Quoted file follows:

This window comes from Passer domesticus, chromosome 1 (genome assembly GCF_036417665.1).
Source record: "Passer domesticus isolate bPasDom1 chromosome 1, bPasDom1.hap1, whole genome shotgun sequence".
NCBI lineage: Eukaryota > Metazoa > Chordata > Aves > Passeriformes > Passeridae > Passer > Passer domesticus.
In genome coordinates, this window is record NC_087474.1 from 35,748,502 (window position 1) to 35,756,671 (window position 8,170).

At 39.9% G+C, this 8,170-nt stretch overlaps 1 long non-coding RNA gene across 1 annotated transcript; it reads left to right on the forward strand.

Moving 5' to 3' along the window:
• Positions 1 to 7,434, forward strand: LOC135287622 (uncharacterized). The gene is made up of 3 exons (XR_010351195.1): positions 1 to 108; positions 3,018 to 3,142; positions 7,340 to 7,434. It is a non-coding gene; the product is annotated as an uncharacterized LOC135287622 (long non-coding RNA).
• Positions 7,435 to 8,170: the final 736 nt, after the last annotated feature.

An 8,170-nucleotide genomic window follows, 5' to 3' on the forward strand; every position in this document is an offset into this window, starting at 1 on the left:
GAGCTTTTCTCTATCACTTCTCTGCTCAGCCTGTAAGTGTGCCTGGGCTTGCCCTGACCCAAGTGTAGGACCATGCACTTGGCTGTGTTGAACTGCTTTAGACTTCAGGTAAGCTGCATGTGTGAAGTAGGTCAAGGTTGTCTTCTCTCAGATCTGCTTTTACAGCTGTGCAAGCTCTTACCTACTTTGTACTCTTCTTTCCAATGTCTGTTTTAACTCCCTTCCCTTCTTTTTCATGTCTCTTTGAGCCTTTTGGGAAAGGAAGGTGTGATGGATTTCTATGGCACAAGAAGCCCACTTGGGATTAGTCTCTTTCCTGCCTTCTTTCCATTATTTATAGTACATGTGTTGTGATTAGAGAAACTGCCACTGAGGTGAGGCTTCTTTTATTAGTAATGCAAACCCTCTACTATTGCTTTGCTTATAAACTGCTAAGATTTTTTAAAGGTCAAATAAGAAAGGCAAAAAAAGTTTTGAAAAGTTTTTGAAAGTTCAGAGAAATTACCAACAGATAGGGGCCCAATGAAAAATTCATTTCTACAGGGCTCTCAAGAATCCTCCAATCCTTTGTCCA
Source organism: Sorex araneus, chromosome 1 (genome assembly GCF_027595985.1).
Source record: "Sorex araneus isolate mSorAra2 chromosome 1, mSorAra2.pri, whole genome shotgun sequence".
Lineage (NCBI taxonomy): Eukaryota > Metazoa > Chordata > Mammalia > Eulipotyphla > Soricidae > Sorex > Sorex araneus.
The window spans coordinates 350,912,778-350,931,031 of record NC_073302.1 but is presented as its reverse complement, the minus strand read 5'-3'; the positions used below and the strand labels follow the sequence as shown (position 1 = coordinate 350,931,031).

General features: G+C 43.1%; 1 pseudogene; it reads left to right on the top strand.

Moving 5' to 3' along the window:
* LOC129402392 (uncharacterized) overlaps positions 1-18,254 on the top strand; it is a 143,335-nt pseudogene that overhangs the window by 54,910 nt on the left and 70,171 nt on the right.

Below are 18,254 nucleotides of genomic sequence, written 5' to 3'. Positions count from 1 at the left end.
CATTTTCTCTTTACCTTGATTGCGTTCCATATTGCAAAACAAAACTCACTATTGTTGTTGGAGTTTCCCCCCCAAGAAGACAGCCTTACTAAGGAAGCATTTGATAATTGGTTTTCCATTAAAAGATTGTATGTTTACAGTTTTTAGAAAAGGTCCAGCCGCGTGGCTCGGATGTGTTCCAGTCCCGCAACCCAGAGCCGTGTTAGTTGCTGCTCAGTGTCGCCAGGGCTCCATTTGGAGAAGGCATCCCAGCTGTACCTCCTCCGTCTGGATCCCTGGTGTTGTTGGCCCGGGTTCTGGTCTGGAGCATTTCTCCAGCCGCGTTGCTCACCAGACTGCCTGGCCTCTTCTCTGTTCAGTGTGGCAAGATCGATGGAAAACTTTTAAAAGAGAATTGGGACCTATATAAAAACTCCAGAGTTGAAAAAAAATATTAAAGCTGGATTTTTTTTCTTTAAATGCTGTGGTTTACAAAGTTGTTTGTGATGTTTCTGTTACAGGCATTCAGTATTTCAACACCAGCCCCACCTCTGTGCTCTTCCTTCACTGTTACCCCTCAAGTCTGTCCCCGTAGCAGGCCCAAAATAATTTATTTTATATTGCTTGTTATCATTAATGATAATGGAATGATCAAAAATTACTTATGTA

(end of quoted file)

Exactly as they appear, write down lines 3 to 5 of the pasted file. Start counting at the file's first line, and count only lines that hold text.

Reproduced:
NCBI lineage: Eukaryota > Metazoa > Chordata > Aves > Passeriformes > Passeridae > Passer > Passer domesticus.
In genome coordinates, this window is record NC_087474.1 from 35,748,502 (window position 1) to 35,756,671 (window position 8,170).

At 39.9% G+C, this 8,170-nt stretch overlaps 1 long non-coding RNA gene across 1 annotated transcript; it reads left to right on the forward strand.